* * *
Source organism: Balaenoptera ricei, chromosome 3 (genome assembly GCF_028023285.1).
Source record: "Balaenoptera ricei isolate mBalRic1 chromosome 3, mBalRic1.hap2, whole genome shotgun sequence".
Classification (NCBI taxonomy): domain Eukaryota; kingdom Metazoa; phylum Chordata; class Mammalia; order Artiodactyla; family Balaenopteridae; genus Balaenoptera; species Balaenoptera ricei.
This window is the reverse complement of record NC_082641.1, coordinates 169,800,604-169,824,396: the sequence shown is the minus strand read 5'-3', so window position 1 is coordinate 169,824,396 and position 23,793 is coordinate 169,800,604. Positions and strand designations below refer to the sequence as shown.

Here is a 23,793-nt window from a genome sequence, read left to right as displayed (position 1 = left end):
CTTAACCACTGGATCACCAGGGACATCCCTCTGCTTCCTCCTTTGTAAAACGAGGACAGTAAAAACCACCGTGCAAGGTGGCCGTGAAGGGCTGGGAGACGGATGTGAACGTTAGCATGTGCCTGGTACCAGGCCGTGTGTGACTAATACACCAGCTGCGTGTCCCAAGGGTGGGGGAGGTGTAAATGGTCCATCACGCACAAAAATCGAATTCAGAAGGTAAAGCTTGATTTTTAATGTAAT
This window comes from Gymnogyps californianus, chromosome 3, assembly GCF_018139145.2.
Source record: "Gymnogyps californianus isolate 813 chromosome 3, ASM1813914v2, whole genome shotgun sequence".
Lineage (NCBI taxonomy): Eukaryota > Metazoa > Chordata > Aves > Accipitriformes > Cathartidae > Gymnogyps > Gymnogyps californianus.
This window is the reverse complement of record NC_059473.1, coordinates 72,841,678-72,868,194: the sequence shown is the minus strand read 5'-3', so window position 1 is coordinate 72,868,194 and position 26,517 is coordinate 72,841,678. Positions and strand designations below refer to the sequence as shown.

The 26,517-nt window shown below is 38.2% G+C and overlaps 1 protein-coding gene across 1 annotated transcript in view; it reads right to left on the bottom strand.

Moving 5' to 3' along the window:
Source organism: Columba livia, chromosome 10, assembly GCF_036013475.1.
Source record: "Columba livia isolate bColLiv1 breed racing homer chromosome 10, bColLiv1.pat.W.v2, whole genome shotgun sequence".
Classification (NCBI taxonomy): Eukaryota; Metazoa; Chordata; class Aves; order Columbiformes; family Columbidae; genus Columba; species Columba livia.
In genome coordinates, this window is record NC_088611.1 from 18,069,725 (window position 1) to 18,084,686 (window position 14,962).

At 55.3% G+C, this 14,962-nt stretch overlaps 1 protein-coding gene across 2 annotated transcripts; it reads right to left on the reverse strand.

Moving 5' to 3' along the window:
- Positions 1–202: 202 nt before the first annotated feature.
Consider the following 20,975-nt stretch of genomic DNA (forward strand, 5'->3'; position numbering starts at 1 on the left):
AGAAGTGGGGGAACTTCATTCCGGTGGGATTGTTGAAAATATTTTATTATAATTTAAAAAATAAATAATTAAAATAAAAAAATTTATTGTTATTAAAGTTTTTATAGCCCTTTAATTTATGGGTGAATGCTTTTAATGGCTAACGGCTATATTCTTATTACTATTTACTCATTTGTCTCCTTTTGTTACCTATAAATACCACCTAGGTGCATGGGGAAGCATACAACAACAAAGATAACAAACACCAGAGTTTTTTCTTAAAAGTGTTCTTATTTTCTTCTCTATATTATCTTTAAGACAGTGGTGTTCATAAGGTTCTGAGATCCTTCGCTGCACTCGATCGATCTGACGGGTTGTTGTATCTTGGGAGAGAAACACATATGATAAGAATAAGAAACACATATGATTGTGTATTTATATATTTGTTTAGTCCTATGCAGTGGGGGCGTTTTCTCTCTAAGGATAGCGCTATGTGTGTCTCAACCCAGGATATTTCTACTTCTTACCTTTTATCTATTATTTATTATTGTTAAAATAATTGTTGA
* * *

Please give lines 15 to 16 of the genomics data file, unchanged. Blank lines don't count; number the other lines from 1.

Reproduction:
Classification (NCBI taxonomy): Eukaryota; Metazoa; Chordata; class Aves; order Columbiformes; family Columbidae; genus Columba; species Columba livia.
In genome coordinates, this window is record NC_088611.1 from 18,069,725 (window position 1) to 18,084,686 (window position 14,962).